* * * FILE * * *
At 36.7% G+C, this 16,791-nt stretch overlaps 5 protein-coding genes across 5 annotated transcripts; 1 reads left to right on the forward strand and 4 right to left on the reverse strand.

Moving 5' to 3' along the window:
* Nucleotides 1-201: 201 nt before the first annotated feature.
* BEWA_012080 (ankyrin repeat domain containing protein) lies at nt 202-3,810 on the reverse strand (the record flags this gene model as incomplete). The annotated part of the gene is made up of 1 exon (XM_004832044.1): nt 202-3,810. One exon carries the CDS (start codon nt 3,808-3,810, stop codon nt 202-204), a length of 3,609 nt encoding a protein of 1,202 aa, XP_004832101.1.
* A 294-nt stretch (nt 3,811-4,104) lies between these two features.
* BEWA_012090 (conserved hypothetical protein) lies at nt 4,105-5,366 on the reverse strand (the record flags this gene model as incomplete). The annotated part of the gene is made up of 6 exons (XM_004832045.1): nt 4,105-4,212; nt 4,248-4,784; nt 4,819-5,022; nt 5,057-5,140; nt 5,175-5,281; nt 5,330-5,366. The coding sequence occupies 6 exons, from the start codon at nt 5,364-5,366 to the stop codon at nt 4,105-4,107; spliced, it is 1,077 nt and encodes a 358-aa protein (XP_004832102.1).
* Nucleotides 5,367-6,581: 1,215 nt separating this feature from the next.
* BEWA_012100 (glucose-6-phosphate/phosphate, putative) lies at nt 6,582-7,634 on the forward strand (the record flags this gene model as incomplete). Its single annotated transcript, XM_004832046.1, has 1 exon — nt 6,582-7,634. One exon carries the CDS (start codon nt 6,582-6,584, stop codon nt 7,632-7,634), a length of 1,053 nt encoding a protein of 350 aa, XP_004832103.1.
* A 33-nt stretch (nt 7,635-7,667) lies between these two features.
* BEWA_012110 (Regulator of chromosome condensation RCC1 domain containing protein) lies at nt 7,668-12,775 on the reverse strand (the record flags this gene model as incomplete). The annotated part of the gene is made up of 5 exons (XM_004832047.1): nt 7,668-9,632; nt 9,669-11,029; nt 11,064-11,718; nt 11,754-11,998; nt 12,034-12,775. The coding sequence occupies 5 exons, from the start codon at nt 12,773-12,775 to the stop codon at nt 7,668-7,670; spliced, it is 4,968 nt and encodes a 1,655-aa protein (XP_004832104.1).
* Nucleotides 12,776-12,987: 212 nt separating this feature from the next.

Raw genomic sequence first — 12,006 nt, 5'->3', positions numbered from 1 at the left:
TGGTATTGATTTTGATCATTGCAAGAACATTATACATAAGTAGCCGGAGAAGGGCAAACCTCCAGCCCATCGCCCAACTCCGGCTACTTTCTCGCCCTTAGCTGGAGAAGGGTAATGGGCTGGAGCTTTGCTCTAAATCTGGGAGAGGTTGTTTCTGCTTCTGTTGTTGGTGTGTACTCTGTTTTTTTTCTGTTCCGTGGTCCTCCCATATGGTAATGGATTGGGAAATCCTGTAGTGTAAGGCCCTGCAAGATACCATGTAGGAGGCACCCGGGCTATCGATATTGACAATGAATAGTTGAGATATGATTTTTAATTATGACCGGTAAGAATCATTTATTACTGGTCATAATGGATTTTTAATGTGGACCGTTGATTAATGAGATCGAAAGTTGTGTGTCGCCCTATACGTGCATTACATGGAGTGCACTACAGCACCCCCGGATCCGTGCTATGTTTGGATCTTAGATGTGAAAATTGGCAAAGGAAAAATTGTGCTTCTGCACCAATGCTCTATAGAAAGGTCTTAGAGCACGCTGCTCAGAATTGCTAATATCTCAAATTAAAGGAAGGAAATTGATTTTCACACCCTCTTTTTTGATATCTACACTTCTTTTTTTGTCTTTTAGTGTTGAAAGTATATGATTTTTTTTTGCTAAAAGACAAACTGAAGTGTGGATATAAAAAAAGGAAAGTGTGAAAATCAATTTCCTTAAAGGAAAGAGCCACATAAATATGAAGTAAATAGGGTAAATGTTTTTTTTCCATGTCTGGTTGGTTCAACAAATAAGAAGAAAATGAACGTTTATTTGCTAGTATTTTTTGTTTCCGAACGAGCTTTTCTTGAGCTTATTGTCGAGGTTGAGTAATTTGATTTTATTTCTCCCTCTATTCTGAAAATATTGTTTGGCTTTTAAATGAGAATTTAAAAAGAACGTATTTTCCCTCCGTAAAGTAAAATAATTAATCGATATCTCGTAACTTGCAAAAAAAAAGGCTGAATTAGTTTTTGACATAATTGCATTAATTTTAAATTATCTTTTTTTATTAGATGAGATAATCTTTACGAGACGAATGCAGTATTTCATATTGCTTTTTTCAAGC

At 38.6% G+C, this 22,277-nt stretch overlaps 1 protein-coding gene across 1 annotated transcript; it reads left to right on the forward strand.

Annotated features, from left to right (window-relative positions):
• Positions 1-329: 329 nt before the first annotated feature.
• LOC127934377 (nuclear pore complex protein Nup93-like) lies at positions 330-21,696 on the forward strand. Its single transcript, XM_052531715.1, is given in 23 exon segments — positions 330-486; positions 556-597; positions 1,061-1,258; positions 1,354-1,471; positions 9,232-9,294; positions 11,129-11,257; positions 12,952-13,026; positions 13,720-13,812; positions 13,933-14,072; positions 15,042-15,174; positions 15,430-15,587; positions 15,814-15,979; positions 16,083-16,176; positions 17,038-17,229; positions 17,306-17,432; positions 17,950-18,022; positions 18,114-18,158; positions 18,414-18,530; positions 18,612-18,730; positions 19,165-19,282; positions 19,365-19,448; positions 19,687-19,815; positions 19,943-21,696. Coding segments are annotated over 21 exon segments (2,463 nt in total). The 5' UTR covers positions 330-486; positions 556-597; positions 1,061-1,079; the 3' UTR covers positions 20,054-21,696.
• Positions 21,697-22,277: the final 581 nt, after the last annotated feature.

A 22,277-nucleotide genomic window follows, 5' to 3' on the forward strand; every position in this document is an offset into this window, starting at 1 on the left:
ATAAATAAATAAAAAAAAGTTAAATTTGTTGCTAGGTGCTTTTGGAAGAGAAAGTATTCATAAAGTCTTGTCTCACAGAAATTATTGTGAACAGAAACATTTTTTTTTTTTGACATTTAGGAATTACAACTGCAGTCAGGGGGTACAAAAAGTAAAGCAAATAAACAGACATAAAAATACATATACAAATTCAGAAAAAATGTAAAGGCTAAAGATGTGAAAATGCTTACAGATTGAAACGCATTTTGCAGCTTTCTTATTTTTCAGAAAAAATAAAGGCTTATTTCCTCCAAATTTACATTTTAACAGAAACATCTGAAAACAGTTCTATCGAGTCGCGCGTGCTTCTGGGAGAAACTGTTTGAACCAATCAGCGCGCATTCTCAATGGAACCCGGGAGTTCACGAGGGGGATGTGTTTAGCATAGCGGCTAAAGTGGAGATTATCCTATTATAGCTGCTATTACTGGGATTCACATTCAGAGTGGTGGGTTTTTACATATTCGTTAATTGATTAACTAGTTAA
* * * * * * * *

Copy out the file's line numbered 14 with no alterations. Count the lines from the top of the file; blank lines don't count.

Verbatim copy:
At 38.6% G+C, this 22,277-nt stretch overlaps 1 protein-coding gene across 1 annotated transcript; it reads left to right on the forward strand.